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Remind your customers why they do business with you

In the A-B-Cs of Marketing for Non-Marketers, U is for UX or User eXperience. User Experience is the total experience a customer has with a brand from discovery to after the purchase. A crucial part of providing a rememberable UX to your customers, whether you're business-to-consumer or business-to-business, is providing continued service after the sale.

You can provide service in two ways. Actively, through phone support, e-mail support, walk-in service at a physical location, or even visiting your customers at their home or place of business. You can also provide support passively, using Evergreen Content. That could be a FAQ on your website, how-to information on social, or even a brochure included at point-of-sale.

Active service is the best approach because it provides you with a Brand building customer interaction. On the other hand, active service is more costly and more time-consuming. If you're selling big-ticket products or services such as real estate, financial investment, or large commercial equipment, an active service model makes sense. However, if you sell a commodity product or service, or have a large number of customers compared to your employees, a passive support model makes a lot more sense. In a perfect world of unlimited resources, you would do both!

If you're a small business owner and want to build more brand loyalty, creating passive service tools is a great way to start. The best part of all, you probably have all the knowledge you need right now in your head.

Frequently Asked Questions - FAQ: Having an FAQ on your website is a great way to build passive service and brand loyalty. Your clients can self-service 24/7/365, and it is another visit to your site. Your FAQ can include basic care, use, how-to, and service information. You don't have to write an entire knowledgebase. You already know the questions your customers ask, common reasons you have returned goods, and how to extend the life of what you sell. Here is a pro tip, have a way for your clients to contact you if they can't find the answer to a question on your site. If you get that same question repeatedly, your clients will guide how to update your FAQ.


Check out the minimalist FAQ from Microsoft.

Check out the FAQ on McDonald's site, which frequently comes up as a best practice example.


Social Media: Social Media is a great way to share information for basic care, use, how-to, and service information. For example, you can use YouTube to build a collection of simple videos. On Facebook, you can use an announcement post to list an FAQ. Instagram? Send out a tip a week. All of these ideas you can start doing today, are brand building and create engagement. Is engagement good? Yes! Yes, it is.

Brochure or Flyer: For some brands, offering a physical piece of content might be the best way to provide service after the sale. It doesn't have to be elaborate, but it should include your brand, how to contact you and be free of errors. For example, if you own an auto detailing business, you could provide a small brochure or flyer with how-to information on keeping their car clean. Offering information after a sale or service is a great way to provide evergreen thought-leadership content while building your UX. Want to add another touch? Maybe a coupon on the brochure for a discount within a specific time?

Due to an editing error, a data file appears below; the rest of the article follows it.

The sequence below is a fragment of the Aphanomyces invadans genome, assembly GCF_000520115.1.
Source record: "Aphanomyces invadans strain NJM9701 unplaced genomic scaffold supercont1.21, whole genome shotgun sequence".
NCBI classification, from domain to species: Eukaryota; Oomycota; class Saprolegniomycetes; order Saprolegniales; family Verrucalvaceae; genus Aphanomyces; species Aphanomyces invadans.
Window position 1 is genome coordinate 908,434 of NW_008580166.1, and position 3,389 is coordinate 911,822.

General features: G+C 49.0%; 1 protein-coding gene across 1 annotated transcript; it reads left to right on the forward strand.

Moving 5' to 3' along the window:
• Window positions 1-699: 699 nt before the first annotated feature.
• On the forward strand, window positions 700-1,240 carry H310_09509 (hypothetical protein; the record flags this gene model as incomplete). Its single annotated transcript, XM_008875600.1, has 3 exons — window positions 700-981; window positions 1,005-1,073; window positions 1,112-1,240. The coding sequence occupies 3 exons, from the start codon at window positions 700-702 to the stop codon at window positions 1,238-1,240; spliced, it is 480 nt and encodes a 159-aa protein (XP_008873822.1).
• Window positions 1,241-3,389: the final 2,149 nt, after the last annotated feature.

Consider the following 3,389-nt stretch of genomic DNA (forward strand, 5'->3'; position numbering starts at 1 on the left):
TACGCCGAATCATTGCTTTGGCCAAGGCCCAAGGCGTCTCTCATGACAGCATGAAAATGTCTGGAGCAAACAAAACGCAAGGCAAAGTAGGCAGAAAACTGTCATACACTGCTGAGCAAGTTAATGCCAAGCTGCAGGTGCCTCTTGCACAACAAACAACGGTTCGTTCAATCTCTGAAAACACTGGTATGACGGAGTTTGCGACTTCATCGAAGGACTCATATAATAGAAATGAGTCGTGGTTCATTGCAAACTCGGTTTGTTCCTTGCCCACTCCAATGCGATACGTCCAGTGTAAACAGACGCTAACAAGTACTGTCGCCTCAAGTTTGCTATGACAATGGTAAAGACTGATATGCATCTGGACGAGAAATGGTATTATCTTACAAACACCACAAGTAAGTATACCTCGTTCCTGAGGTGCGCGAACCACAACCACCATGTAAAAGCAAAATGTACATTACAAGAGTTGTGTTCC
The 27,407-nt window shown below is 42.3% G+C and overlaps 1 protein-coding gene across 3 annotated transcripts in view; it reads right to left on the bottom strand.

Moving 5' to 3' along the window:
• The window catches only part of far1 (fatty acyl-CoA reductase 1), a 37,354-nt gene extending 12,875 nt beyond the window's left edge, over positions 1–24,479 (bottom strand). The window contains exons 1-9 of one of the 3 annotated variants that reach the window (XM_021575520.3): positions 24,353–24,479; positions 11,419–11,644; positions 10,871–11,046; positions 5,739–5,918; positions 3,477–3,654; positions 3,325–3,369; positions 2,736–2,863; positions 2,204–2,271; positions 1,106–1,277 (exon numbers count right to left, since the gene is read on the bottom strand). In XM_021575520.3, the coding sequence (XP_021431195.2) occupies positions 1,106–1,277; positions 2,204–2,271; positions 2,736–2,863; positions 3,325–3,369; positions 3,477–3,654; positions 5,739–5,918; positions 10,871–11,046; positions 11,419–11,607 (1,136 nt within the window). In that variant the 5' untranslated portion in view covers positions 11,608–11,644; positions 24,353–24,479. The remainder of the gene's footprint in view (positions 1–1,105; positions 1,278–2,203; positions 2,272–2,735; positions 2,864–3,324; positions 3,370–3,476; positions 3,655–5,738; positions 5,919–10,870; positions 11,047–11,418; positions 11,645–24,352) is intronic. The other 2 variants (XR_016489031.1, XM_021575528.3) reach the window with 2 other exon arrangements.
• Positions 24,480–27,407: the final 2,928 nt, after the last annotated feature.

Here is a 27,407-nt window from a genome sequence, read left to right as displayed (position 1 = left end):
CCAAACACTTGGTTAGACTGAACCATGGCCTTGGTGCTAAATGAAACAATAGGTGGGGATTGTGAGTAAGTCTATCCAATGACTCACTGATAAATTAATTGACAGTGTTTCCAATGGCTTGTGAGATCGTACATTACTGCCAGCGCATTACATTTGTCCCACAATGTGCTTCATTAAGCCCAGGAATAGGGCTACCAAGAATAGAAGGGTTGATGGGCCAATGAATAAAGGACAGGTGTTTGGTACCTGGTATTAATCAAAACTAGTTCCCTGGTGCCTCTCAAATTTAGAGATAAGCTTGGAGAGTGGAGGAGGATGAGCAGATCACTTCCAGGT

You don't need an elaborate marketing team to build your passive service content, there are plenty of free tools available:

Canva: Their mission is enabling you to design anything and publish anywhere. You can print and have the brochures dropped shipped right to your business.

Adobe Spark: Their mission is enabling you to unleash your creative potential with professionally designed templates to take your content to the next level.

Vistaprint: Their mission is to help small business owners create expertly designed, up-to-date custom marketing.

Lucidpress: Their mission is to make it easy to create stunning brochures inside your web browser.

Grammarly: If you're doing any writing for your business, even if you have your Masters of Arts in English, start using Grammarly. It doesn't catch everything, and grammar nerds can write entire books on the nuances of what their AI may or may not have right. Still, it is an incredibly useful tool to double-check your writing. For example, Grammarly caught a "your vs. you're" error as I was writing this blog.

A few other tips if you're going to design a brochure or flyer.

  • The tri-fold 8-1/2" X 11" brochure died in the 1990s - please leave it there where it belongs.

  • Less is more, and the object is not fill up the page with words. White space (empty space) is a good thing.

  • Think of the one person you wouldn't want to ask to review your draft version. That person that you know will rip it apart, find all the mistakes, and give you painful advice that you need to hear. As long as that person isn't toxic, that is who you want reviewing your brochure. You don't want to print 1,000 copies of a big mistake!


Wait, did you write a blog on how not to use your company? Yes. Yes, I did.

Badon Hill Group believes that big business marketing should be available to everyone. We can help you create a great UX plan from awareness to after the sale, but you need to climb that hill when you're ready. If you can self-service these things, that is great! If you need professional help, we're here for you too.

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